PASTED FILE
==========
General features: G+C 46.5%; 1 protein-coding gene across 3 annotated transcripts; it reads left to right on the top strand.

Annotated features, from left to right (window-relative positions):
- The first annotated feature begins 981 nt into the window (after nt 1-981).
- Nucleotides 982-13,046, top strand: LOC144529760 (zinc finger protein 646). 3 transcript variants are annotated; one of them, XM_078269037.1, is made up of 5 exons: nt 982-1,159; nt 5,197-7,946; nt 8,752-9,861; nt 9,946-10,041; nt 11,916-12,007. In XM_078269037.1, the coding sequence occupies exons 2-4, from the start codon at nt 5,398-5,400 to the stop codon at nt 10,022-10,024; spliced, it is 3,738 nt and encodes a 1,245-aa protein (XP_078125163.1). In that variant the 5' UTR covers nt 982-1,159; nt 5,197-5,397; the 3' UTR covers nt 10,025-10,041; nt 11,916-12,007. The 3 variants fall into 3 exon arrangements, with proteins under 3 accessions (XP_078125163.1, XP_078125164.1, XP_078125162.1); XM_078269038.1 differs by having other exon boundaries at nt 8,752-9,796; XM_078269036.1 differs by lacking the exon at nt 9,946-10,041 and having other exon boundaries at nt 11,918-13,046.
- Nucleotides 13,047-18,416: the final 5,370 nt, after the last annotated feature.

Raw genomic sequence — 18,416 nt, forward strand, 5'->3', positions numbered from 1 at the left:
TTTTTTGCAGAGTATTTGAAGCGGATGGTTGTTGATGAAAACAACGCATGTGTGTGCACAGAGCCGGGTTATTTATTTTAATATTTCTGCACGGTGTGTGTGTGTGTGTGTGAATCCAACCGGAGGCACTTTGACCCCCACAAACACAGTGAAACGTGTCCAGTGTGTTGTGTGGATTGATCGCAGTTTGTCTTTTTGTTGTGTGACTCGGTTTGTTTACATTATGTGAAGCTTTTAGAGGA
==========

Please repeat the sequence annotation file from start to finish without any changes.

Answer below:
General features: G+C 46.5%; 1 protein-coding gene across 3 annotated transcripts; it reads left to right on the top strand.

Annotated features, from left to right (window-relative positions):
- The first annotated feature begins 981 nt into the window (after nt 1-981).
- Nucleotides 982-13,046, top strand: LOC144529760 (zinc finger protein 646). 3 transcript variants are annotated; one of them, XM_078269037.1, is made up of 5 exons: nt 982-1,159; nt 5,197-7,946; nt 8,752-9,861; nt 9,946-10,041; nt 11,916-12,007. In XM_078269037.1, the coding sequence occupies exons 2-4, from the start codon at nt 5,398-5,400 to the stop codon at nt 10,022-10,024; spliced, it is 3,738 nt and encodes a 1,245-aa protein (XP_078125163.1). In that variant the 5' UTR covers nt 982-1,159; nt 5,197-5,397; the 3' UTR covers nt 10,025-10,041; nt 11,916-12,007. The 3 variants fall into 3 exon arrangements, with proteins under 3 accessions (XP_078125163.1, XP_078125164.1, XP_078125162.1); XM_078269038.1 differs by having other exon boundaries at nt 8,752-9,796; XM_078269036.1 differs by lacking the exon at nt 9,946-10,041 and having other exon boundaries at nt 11,918-13,046.
- Nucleotides 13,047-18,416: the final 5,370 nt, after the last annotated feature.

Raw genomic sequence — 18,416 nt, forward strand, 5'->3', positions numbered from 1 at the left:
TTTTTTGCAGAGTATTTGAAGCGGATGGTTGTTGATGAAAACAACGCATGTGTGTGCACAGAGCCGGGTTATTTATTTTAATATTTCTGCACGGTGTGTGTGTGTGTGTGTGAATCCAACCGGAGGCACTTTGACCCCCACAAACACAGTGAAACGTGTCCAGTGTGTTGTGTGGATTGATCGCAGTTTGTCTTTTTGTTGTGTGACTCGGTTTGTTTACATTATGTGAAGCTTTTAGAGGA